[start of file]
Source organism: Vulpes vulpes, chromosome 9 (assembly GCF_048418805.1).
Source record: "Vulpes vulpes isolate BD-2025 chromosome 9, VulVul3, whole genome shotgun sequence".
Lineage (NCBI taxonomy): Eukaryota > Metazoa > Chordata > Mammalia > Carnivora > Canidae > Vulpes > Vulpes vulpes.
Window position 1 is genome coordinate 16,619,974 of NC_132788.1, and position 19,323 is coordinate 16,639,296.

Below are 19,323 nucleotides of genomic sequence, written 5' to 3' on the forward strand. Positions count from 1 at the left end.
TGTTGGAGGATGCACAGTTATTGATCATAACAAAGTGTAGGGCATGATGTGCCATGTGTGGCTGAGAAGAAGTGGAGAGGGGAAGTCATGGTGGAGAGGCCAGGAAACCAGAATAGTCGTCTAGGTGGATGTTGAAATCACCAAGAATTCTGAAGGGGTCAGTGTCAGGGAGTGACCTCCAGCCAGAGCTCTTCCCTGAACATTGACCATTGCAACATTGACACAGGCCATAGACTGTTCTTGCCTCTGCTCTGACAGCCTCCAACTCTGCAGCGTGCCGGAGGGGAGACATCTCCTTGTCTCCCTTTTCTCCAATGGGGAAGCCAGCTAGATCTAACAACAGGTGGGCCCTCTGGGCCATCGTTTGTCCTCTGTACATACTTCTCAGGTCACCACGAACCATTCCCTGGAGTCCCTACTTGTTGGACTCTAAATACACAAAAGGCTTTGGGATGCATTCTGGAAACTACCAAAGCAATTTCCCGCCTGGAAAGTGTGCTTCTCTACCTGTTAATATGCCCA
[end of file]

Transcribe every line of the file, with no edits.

Source organism: Vulpes vulpes, chromosome 9 (assembly GCF_048418805.1).
Source record: "Vulpes vulpes isolate BD-2025 chromosome 9, VulVul3, whole genome shotgun sequence".
Lineage (NCBI taxonomy): Eukaryota > Metazoa > Chordata > Mammalia > Carnivora > Canidae > Vulpes > Vulpes vulpes.
Window position 1 is genome coordinate 16,619,974 of NC_132788.1, and position 19,323 is coordinate 16,639,296.

Below are 19,323 nucleotides of genomic sequence, written 5' to 3' on the forward strand. Positions count from 1 at the left end.
TGTTGGAGGATGCACAGTTATTGATCATAACAAAGTGTAGGGCATGATGTGCCATGTGTGGCTGAGAAGAAGTGGAGAGGGGAAGTCATGGTGGAGAGGCCAGGAAACCAGAATAGTCGTCTAGGTGGATGTTGAAATCACCAAGAATTCTGAAGGGGTCAGTGTCAGGGAGTGACCTCCAGCCAGAGCTCTTCCCTGAACATTGACCATTGCAACATTGACACAGGCCATAGACTGTTCTTGCCTCTGCTCTGACAGCCTCCAACTCTGCAGCGTGCCGGAGGGGAGACATCTCCTTGTCTCCCTTTTCTCCAATGGGGAAGCCAGCTAGATCTAACAACAGGTGGGCCCTCTGGGCCATCGTTTGTCCTCTGTACATACTTCTCAGGTCACCACGAACCATTCCCTGGAGTCCCTACTTGTTGGACTCTAAATACACAAAAGGCTTTGGGATGCATTCTGGAAACTACCAAAGCAATTTCCCGCCTGGAAAGTGTGCTTCTCTACCTGTTAATATGCCCA